One of the most important habits to develop when it comes to making great food choices is reading food labels.
Like most of our habits, reading food labels is a skill that takes much practice.
Many manufacturers do whatever they can to hide, obfuscate, and maybe even mislead (within the confines of the law of course) what you are really eating.
Here’s some examples:
Some fat-free labeled foods may be 50%, 60%, or in some cases 100% fat and they say “fat-free” on the label!
A can of “fat-free” cooking spray. It usually says on the front of the container, “for calorie free and fat free cooking.” If you turn the can around and examine the FDA regulated nutrition label, you’d find that there are zero calories per serving, zero calories from fat. The question becomes, if there aren’t any calories . . . what in the world is in that can? That’s when you look at that tiny print on the ingredients panel. You’ll find that the only significant ingredient in that can is vegetable oil, corn oil, or canola oil, foods that get 100% of their calories from fat! Yes, the fat free cooking spray is 100% fat!
HERE’S HOW – . The law says, “if there’s less than half a gram (.5 g) of fat in a serving (remember those words, “in a serving”) a food can be labeled fat free. The catch is, nobody regulates what the food companies refer to as a serving size.
If you go back to the tiny print on that spray can, you’ll find that a serving is equal to two-tenths (2/10) of a gram. Is there less than half a gram of fat in a serving? Of course. There’s less than half a gram of anything in a serving that’s .2 grams in its entirety. This loophole allows the cooking sprays, pure fat, to be labeled fat free.
The same is true of the fat free butter spreads, the fat free butter substitutes, and the fat free liquid butter for popcorn.
Is less than 0.5g of fat gonna kill you? No, but you need to be aware this stuff goes on all the time. (And who uses 1 serving size most of the time anyway?)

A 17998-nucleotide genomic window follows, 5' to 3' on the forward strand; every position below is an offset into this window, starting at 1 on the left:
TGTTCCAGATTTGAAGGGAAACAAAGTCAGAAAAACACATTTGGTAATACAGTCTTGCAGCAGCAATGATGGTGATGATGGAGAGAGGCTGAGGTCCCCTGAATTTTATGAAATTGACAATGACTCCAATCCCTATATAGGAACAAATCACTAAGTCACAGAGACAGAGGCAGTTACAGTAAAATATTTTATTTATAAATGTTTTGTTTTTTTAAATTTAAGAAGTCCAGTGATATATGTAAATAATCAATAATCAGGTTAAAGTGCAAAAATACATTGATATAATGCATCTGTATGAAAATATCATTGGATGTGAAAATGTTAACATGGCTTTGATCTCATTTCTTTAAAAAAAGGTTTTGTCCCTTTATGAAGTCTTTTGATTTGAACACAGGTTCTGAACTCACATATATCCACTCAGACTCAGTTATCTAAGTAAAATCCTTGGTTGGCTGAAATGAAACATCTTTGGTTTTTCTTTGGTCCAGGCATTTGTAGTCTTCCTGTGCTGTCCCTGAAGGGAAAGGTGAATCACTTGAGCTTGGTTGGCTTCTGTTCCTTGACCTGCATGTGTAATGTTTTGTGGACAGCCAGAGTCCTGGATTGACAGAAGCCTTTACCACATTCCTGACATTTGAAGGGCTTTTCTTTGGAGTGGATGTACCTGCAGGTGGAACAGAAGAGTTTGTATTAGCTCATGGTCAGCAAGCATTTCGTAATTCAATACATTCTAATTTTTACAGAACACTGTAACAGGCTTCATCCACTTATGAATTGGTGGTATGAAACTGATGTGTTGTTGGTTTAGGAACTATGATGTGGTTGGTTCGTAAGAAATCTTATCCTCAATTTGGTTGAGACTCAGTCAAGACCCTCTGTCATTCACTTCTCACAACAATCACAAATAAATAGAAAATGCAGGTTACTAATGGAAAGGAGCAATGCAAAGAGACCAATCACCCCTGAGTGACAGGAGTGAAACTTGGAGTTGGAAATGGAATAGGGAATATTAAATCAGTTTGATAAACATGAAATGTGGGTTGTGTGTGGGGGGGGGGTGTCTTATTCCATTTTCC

SUGAR by Any Other Name
Some foods don’t use the word “sugar” even though they have as much sugar as a chocolate chip cookie. They fail to include the actual word sugar on the ingredient list but instead USE glucose, fructose, corn syrup, sweetened condensed milk, dextrose, etc. – which are all names for, you guessed it. Sugar.
Then there are the sugar alcohols such as sorbitol, malitol, and glycerol which by law do not have to be listed as sugars on the nutrient panel. A snack bar might say “Sugar Free” and list glycerol (or glycerine) on its ingredient panel. Sugar alcohols do affect blood sugar and can spike insulin levels limiting fat release and leading to greater accumulation of bodyfat.
There is also a difference between the “Nutrition Fact” label and the “Ingredient List”
For instance a product could have “sugars” in the nutrition label but no sugar in the ingredient list. This would indicate there is no added sugar to the product. This is a best case scenario, but you don’t want to crazy on any sugars, natural or not.
Of course as mentioned above, you have to watch out, because “organic cane juice” is a little more obtuse than putting “organic white sugar” on the label.
So before you put that item in your cart, turn it around and look at the label.
Yes at first it will take some time, but it’s not like you will have to do it for the same item next time you shop.
How many items do you purchase in the typical grocery shopping day?
Some you won’t have to worry about at all – fruits and veggies don’t have labels at all, and I am pretty sure you can figure out that double fudge chocolate swirled cake bites don’t belong in the cart – no matter what’s on that label.
So sharpen you label reading skills – your body will love you for it!